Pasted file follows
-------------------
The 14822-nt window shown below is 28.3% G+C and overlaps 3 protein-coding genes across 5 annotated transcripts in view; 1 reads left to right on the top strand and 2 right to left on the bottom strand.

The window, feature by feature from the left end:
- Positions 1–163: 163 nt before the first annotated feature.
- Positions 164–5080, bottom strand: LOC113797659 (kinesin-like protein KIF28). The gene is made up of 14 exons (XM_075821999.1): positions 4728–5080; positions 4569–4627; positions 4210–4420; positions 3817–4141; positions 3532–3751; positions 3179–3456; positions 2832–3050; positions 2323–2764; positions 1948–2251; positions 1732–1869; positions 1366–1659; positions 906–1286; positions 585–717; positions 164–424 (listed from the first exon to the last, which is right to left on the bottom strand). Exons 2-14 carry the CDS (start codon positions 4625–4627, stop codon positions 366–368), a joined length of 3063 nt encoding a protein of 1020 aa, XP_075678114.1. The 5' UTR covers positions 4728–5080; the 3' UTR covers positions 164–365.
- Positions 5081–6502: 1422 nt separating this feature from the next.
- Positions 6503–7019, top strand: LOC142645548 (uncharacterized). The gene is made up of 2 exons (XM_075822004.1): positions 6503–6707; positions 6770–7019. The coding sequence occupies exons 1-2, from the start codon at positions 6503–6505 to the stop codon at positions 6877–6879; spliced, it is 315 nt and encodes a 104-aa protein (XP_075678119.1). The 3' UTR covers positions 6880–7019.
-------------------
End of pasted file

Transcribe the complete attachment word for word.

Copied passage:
The 14822-nt window shown below is 28.3% G+C and overlaps 3 protein-coding genes across 5 annotated transcripts in view; 1 reads left to right on the top strand and 2 right to left on the bottom strand.

The window, feature by feature from the left end:
- Positions 1–163: 163 nt before the first annotated feature.
- Positions 164–5080, bottom strand: LOC113797659 (kinesin-like protein KIF28). The gene is made up of 14 exons (XM_075821999.1): positions 4728–5080; positions 4569–4627; positions 4210–4420; positions 3817–4141; positions 3532–3751; positions 3179–3456; positions 2832–3050; positions 2323–2764; positions 1948–2251; positions 1732–1869; positions 1366–1659; positions 906–1286; positions 585–717; positions 164–424 (listed from the first exon to the last, which is right to left on the bottom strand). Exons 2-14 carry the CDS (start codon positions 4625–4627, stop codon positions 366–368), a joined length of 3063 nt encoding a protein of 1020 aa, XP_075678114.1. The 5' UTR covers positions 4728–5080; the 3' UTR covers positions 164–365.
- Positions 5081–6502: 1422 nt separating this feature from the next.
- Positions 6503–7019, top strand: LOC142645548 (uncharacterized). The gene is made up of 2 exons (XM_075822004.1): positions 6503–6707; positions 6770–7019. The coding sequence occupies exons 1-2, from the start codon at positions 6503–6505 to the stop codon at positions 6877–6879; spliced, it is 315 nt and encodes a 104-aa protein (XP_075678119.1). The 3' UTR covers positions 6880–7019.